For more than 50 years, the technology industry benefited from the tail winds of Moore’s Law. The density of transistors in a silicon microprocessor doubled roughly every 2 years. Up until 10 years ago, that meant that microprocessors got twice as fast every 2 years. Unfortunately, at a certain point transistors were so tightly packed together that heat dissipation became a major problem, and microprocessor performance stalled even as transistor density kept scaling. For the last decade, the industry shifted to using lots of processors and building hyperscale cloud data centers that today consume 205 TWh of electricity, 43% of which is used for cooling, leading to massive inefficiencies and cost.
Corintis, a spin-out of EPFL in Switzerland, has developed technology that represents a breakthrough in semiconductor cooling. The founder’s paper in Nature showed that they could put 10x the amount of power through a chip using their cooling technology than that of the closest competitor technology. Corintis etches microfluidic channels on the back of a silicon chip roughly the size of a human hair and moves coolant through them. The small size increases the surface area of silicon in contact with the coolant and, consequently, the amount of heat it can dissipate. The cooling microchannels can be etched with typical semiconductor fabrication equipment and can be codesigned with the physical design of the chip to maximize cooling efficiency using software developed by Corintis.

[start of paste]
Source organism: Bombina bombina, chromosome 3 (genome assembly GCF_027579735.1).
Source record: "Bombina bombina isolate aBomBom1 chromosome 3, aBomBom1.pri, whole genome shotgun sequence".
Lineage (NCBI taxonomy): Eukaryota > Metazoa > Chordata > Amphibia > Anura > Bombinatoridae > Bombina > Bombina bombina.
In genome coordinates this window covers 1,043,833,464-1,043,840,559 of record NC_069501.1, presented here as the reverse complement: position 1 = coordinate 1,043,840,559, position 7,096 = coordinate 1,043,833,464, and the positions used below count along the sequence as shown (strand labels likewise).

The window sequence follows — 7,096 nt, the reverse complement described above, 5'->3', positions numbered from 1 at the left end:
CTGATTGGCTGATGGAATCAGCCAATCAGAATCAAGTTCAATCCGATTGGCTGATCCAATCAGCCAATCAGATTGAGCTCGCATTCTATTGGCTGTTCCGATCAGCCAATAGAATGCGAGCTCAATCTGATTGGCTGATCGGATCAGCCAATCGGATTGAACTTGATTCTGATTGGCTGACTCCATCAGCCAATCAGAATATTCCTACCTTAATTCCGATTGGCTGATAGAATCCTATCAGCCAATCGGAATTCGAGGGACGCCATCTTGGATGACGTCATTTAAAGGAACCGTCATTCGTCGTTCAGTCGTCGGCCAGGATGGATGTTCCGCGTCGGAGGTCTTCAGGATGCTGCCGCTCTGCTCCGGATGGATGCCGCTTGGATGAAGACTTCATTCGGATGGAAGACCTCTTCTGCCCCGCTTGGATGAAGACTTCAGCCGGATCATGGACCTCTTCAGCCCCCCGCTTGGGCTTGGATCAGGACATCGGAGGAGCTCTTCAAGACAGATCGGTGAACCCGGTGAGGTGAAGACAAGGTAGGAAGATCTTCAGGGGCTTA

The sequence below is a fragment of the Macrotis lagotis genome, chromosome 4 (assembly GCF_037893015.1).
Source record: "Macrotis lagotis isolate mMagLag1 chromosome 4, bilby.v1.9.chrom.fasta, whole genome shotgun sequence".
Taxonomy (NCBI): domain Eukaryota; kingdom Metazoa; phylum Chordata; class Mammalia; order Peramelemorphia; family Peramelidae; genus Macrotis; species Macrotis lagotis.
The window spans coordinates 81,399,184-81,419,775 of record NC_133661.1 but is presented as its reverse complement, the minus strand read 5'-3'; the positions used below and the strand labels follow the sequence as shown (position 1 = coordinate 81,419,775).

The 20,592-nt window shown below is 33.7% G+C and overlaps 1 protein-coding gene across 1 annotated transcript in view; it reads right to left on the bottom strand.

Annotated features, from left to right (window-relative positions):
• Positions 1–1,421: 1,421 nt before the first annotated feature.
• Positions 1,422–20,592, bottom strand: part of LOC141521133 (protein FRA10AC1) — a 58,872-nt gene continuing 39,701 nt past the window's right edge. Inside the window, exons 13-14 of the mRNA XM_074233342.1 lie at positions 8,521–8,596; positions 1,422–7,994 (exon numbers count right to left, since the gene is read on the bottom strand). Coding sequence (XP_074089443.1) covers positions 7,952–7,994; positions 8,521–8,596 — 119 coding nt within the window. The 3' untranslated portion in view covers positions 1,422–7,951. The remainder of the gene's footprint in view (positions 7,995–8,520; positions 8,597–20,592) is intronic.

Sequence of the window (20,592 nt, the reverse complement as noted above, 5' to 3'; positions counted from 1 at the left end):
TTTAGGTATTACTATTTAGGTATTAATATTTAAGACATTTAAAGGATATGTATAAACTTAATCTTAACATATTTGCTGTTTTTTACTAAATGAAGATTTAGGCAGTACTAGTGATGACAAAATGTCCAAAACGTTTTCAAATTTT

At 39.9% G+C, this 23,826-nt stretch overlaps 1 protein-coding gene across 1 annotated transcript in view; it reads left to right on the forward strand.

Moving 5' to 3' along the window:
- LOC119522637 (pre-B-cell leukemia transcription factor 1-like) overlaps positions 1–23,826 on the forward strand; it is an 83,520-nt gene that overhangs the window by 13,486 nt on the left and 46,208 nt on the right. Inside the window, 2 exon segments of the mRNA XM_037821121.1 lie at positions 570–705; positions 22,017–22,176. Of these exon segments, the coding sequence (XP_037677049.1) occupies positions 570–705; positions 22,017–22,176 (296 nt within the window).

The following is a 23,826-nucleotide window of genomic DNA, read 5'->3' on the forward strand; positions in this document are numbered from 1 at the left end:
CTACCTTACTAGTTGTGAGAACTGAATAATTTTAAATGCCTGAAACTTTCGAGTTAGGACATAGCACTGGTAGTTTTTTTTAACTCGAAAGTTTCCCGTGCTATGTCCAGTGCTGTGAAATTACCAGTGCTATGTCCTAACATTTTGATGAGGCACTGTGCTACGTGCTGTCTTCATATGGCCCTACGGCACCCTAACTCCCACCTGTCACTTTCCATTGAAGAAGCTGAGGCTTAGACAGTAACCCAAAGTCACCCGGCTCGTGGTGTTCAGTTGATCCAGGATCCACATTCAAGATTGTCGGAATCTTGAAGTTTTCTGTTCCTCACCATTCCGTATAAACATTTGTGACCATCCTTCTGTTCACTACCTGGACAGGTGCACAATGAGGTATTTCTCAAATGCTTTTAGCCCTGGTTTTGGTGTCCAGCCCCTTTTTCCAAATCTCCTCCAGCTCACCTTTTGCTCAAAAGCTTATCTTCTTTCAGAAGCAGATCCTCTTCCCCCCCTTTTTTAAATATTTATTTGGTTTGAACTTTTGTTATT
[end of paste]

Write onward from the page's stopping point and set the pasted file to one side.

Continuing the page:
We believe that cooling will become a mission-critical issue for chip designers as they continue to hit physical limits. We are excited to be backing the Corintis team on their mission to lead a new breakthrough in semiconductor cooling, potentially extending Moore’s law and greatly reducing the energy consumption in the cooling of electronics.